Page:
getting 2 week cuts to switch to weekly and pricing them

Discussion in 'Lawn Mowing' started by grassmasterswilson, Dec 26, 2012.

  1. grassmasterswilson

    grassmasterswilson LawnSite Platinum Member
    from nc
    Posts: 4,521

    I've got a few 2 week cuts that I'm trying to switch to weekly. Most take about 30-40 minutes to do and I charge $45 per cut. Some may even be on the weed and fert program.

    I'm wondering what the best way to charge that would encourage them to switch would be? I'm not willing to go below $30 per cut and that would be my min charge.

    Based on the time it takes I would think a $45 2 week cut could be done weekly for $35 and still make a proft. I see the value in $140 per month for weekly vs. $90 for 2 trips, but will the customer?

    I'm wondering how you guys got customers to successfully switch over without losing them? More than likely I will drop a few of the cheap ones because either they don't want to pay for weekly service or my 2 week price it too high.
     
  2. Jaxscaper904

    Jaxscaper904 LawnSite Member
    Posts: 33

    I usually tell all my customers thats its time to switch to weekly in the growing season luckily all mine agree or we work out a every ten day cut but your are right some will agree some won't I explain to my customers cutting every two weeks just plain sucks and is time costing and all my customers dont want their lawn looking like a jungle and also thanks to the hoa's and also I wouldnt go lower than 30 on small lot but I think $35 on the money to still make profit
    Posted via Mobile Device
     
  3. locallawncare.ca

    locallawncare.ca LawnSite Senior Member
    from Ontario
    Posts: 756

    I feel the same way, I hate the bi-weekly ones but don't want to loose them either, sometimes I try just make the most of it and price them higher then a weekly cut, because they take longer and sometimes even double cut certian areas. Switching them to weekly is difficult because I usually try to do that before they even sign up, so trying later usually gives the same result, eventually I try to drop them in favour of weekly cuts, but whatever pays the bills.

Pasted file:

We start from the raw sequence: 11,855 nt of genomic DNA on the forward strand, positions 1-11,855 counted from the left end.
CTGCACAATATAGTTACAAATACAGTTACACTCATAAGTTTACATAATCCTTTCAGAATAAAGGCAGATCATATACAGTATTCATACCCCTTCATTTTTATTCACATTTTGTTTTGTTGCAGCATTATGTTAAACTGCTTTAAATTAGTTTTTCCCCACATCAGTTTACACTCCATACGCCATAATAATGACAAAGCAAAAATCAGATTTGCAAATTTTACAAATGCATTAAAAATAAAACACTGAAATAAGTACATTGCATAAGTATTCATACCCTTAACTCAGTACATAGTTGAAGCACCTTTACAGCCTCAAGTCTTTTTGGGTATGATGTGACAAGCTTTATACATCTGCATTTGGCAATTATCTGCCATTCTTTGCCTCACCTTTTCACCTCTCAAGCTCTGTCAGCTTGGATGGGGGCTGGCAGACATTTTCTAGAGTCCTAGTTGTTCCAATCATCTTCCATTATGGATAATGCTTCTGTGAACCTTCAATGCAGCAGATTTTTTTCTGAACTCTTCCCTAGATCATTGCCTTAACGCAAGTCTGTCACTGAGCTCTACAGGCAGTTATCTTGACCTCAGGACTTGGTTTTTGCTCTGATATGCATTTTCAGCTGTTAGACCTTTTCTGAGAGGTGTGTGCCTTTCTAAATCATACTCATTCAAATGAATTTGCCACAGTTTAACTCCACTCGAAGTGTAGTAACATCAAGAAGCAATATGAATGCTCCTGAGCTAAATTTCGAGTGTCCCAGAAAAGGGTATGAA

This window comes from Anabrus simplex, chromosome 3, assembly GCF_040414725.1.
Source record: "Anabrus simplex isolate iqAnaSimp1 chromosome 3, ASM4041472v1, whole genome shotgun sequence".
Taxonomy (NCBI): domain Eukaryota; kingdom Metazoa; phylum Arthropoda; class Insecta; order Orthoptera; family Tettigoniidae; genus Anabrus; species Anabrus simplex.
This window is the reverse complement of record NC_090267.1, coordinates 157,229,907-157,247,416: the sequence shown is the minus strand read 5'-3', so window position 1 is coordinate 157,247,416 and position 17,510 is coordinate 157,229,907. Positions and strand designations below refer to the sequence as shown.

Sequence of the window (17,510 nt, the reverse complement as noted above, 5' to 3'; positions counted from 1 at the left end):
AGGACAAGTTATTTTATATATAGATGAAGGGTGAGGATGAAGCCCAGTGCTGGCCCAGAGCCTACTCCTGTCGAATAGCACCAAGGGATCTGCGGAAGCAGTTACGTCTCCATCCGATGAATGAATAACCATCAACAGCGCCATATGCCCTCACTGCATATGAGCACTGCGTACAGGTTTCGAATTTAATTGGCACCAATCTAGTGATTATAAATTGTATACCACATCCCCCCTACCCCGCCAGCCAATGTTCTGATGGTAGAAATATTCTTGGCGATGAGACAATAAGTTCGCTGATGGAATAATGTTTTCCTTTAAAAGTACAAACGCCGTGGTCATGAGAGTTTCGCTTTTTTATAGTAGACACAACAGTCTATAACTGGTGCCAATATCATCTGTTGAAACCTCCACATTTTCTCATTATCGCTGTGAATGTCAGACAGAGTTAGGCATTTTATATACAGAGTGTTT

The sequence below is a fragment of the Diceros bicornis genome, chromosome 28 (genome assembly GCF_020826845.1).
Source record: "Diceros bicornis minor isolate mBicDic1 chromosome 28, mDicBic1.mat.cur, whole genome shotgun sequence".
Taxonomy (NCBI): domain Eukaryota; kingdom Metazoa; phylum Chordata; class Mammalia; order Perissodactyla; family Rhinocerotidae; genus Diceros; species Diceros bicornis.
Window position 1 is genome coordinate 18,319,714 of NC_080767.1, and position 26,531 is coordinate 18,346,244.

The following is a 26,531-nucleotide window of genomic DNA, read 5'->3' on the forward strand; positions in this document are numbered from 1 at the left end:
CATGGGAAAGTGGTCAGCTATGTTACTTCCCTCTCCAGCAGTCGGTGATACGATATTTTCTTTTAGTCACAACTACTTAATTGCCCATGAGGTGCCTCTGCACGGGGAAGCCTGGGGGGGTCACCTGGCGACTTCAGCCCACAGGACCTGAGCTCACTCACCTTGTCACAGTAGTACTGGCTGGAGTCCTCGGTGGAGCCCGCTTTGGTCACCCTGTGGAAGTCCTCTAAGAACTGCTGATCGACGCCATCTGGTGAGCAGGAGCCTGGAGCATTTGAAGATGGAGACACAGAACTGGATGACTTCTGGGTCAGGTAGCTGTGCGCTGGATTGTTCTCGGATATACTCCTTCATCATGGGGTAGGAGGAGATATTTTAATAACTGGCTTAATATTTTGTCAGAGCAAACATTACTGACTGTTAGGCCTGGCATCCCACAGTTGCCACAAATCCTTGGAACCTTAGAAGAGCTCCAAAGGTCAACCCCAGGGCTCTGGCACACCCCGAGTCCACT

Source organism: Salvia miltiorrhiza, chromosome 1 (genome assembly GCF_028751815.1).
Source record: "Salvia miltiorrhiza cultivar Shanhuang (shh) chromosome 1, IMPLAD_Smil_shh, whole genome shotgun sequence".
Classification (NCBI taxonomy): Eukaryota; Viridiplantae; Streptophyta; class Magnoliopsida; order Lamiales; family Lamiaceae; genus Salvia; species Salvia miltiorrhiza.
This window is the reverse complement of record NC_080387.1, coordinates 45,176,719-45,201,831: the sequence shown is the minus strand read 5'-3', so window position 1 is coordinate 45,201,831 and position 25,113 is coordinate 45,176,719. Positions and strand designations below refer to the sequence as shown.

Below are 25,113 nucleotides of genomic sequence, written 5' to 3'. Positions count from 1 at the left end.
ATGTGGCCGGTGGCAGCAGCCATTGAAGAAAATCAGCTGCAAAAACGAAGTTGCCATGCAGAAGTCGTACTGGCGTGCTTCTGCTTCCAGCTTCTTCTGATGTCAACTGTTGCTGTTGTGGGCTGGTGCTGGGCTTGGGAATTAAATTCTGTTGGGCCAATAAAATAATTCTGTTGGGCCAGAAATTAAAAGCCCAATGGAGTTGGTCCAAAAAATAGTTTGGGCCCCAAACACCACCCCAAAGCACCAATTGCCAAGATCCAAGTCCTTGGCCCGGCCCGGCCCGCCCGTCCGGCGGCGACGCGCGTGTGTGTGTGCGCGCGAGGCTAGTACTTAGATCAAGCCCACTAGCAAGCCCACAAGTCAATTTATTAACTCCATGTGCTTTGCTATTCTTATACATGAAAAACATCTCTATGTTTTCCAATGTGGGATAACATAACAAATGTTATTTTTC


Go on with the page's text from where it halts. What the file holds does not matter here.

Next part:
4. MOturkey

    MOturkey LawnSite Silver Member
    Posts: 2,747

    If they need to be weekly, based on the normal growth of the lawn, then great. You'll have to come up with a price that both parties can live with.

    If however, you simply want to switch them to weekly to generate more income, or simply don't like EOW accounts, then you are more than likely risking losing the accounts by trying to get them to switch.
     
  5. Darryl G

    Darryl G LawnSite Fanatic
    Posts: 8,033

    My bi-weekly accounts are kind of hybrids...I mow them weekly or every 10 or 11 days in spring when the grass is growing like crazy and then switch to bi-weekly when growth slows down. So they end up with a month or 2 with 3 cuts instead of 2.

    Where I am lawns that are suitable to be cut bi-weekly in the spring are few and far between. I do have one lawn that is mostly Zoysia that I can cut bi-weekly all season, but the cool season grasses just grow too damn fast in spring.
     
  6. TPendagast

    TPendagast LawnSite Fanatic
    Male
    Posts: 7,564

    Some customers think that a bi weekly cut will save them money.

    But you are doing more work to make the lawn look the same (in most cases)

    There are some lawns that just grow like crap and there is no reason to cut them more often.

    But lush green lawns? Bi weekly people are just trying to stick it to you.

    The best way I find is to NOT charge by the cut, but charge by the season.

    Figure out what it takes to cut your lawns each season on a schedule they SHOULD be cut on (every 5-6 days in the heavy season 7-10 if the slow grow season) Most areas this will be between 22 and 30 cuts, but it depends on where you are. In alaska we average 13-18 cuts.